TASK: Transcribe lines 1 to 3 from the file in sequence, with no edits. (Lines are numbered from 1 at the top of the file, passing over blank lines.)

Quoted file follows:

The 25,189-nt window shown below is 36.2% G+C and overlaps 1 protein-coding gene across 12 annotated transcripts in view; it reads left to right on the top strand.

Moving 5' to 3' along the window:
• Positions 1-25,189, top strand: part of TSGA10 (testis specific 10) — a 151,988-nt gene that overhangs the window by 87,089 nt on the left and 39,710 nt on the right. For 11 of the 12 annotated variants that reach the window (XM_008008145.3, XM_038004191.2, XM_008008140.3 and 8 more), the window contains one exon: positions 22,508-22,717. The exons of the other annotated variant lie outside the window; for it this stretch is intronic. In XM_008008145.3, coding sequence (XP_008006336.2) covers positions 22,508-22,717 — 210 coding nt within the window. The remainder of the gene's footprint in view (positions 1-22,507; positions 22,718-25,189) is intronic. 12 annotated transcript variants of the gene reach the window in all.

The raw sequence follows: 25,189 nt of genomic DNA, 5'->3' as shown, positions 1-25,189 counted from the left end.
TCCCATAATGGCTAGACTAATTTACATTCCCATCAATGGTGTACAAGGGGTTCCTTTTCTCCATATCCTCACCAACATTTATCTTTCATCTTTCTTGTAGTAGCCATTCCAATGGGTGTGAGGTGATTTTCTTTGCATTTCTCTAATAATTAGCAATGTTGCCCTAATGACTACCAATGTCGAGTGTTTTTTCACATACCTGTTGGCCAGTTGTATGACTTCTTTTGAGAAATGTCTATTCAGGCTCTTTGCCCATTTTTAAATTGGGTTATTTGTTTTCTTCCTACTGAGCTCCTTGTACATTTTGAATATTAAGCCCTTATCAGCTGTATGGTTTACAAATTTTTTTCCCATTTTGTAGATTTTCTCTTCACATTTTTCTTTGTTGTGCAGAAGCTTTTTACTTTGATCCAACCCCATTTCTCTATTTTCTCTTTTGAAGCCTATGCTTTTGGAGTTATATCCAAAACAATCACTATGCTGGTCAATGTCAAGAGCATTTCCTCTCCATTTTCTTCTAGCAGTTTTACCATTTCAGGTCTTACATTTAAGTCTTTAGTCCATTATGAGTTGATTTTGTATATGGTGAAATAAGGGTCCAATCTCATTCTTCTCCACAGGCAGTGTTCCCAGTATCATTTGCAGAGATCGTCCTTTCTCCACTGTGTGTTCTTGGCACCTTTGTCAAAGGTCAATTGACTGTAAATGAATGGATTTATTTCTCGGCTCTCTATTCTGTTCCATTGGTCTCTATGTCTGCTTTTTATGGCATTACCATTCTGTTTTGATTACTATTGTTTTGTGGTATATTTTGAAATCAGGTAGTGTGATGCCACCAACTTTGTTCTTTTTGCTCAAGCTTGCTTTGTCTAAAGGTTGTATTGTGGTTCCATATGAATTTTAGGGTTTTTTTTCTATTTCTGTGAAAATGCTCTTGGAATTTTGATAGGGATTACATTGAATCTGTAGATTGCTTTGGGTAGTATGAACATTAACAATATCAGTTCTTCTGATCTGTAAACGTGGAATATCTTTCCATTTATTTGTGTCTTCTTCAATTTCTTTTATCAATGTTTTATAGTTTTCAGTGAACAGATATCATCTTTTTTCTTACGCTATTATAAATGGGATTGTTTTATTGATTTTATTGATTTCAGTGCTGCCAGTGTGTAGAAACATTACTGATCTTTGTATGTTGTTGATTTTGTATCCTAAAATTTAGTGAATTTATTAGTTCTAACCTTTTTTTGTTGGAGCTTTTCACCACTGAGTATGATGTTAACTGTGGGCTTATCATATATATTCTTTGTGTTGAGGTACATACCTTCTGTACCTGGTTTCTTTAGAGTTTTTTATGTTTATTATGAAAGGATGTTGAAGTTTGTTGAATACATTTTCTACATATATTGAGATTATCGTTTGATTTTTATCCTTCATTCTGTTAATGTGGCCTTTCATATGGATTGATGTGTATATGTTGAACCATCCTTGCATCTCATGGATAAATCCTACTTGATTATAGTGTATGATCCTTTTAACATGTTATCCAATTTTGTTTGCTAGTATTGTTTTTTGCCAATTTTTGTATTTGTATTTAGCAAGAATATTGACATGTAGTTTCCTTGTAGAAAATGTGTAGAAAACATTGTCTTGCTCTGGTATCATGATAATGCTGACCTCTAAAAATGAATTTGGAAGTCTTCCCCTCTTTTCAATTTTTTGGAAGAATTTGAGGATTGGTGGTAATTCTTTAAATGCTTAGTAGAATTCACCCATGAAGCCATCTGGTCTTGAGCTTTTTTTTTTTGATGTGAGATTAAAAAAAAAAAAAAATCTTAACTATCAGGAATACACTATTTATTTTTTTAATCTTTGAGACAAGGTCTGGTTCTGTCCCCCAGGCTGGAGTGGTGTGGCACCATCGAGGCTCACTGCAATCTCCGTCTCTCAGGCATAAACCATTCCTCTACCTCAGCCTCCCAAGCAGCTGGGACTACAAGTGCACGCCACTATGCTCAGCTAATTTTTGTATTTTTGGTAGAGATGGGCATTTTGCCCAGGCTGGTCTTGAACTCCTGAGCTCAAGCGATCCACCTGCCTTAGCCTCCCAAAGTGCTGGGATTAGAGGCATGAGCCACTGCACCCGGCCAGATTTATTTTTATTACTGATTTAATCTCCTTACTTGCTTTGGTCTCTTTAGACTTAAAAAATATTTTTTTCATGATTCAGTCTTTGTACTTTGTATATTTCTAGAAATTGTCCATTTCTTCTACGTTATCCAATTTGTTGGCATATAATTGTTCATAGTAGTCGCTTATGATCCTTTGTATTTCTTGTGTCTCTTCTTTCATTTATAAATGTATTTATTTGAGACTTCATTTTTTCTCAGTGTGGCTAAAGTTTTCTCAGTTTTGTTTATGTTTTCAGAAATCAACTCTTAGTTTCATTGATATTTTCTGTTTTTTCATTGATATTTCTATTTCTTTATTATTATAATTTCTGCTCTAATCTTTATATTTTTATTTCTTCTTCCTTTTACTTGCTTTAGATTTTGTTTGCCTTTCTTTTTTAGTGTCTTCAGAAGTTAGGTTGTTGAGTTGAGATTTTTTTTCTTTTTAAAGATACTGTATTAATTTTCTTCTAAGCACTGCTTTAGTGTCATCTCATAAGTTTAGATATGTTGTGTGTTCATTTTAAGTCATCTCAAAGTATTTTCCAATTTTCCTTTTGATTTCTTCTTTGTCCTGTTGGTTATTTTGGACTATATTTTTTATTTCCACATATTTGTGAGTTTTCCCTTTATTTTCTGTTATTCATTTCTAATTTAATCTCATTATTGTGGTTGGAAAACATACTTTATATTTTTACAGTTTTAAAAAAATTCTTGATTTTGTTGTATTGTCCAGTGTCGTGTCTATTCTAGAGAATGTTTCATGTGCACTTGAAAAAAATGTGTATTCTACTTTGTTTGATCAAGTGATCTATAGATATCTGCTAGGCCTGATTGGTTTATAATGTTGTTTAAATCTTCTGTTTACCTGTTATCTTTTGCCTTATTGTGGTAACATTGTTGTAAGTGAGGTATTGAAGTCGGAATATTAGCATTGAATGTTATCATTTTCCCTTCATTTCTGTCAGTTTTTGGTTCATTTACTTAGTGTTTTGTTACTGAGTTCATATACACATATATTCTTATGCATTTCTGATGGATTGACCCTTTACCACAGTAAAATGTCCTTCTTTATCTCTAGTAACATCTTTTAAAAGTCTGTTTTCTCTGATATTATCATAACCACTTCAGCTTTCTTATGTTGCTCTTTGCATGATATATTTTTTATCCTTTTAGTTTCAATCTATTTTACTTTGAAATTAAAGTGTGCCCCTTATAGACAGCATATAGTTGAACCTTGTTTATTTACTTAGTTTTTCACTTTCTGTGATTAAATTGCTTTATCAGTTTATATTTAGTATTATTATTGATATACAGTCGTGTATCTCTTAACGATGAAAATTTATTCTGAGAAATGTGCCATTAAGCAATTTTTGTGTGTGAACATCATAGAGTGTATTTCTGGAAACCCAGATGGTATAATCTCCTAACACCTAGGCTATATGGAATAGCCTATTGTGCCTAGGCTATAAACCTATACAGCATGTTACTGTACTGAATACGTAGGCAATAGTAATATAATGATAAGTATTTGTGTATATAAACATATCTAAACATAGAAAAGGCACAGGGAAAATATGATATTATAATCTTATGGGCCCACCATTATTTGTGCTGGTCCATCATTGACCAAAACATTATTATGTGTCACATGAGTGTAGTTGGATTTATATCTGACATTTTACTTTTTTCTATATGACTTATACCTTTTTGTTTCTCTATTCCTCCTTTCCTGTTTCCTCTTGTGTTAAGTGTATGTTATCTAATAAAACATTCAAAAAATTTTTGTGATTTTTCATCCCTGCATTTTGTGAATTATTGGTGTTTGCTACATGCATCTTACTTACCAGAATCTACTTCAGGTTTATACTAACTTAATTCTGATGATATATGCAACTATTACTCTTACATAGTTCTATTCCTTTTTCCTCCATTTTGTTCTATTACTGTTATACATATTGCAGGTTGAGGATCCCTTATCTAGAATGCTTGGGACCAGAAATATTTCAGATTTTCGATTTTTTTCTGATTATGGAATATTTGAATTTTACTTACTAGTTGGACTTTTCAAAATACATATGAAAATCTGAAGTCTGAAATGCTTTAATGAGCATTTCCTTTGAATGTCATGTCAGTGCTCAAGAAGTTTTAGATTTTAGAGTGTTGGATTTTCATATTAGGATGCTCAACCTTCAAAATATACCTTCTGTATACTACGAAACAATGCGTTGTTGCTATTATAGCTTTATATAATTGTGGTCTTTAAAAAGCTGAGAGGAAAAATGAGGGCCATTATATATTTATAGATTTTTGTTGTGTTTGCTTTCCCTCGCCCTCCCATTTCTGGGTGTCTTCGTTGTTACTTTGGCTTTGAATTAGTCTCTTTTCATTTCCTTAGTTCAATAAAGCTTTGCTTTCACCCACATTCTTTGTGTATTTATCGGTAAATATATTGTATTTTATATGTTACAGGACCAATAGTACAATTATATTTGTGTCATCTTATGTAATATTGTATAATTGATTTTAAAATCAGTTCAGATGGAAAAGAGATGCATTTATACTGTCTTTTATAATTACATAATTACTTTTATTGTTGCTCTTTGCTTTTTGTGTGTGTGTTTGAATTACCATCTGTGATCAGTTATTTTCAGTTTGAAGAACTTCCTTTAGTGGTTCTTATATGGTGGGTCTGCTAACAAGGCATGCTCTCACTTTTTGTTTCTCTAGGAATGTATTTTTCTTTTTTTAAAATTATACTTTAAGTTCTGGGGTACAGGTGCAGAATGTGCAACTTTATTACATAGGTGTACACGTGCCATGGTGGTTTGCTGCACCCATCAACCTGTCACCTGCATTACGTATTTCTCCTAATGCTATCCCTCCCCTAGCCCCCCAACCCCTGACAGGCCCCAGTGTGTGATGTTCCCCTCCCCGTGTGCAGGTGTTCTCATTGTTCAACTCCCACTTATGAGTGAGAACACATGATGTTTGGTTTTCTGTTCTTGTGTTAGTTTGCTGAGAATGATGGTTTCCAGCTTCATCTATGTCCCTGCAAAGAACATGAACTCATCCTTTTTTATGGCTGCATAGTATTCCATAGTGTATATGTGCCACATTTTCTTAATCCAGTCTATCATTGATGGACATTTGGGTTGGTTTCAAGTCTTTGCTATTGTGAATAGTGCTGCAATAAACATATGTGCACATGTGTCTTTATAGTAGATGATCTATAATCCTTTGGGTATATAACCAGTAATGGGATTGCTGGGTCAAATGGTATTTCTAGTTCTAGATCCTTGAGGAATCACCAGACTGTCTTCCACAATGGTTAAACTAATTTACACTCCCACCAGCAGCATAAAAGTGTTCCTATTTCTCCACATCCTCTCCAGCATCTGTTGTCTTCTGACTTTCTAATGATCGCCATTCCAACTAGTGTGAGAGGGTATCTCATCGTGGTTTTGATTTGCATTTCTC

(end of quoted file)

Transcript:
The 25,189-nt window shown below is 36.2% G+C and overlaps 1 protein-coding gene across 12 annotated transcripts in view; it reads left to right on the top strand.

Moving 5' to 3' along the window:
• Positions 1-25,189, top strand: part of TSGA10 (testis specific 10) — a 151,988-nt gene that overhangs the window by 87,089 nt on the left and 39,710 nt on the right. For 11 of the 12 annotated variants that reach the window (XM_008008145.3, XM_038004191.2, XM_008008140.3 and 8 more), the window contains one exon: positions 22,508-22,717. The exons of the other annotated variant lie outside the window; for it this stretch is intronic. In XM_008008145.3, coding sequence (XP_008006336.2) covers positions 22,508-22,717 — 210 coding nt within the window. The remainder of the gene's footprint in view (positions 1-22,507; positions 22,718-25,189) is intronic. 12 annotated transcript variants of the gene reach the window in all.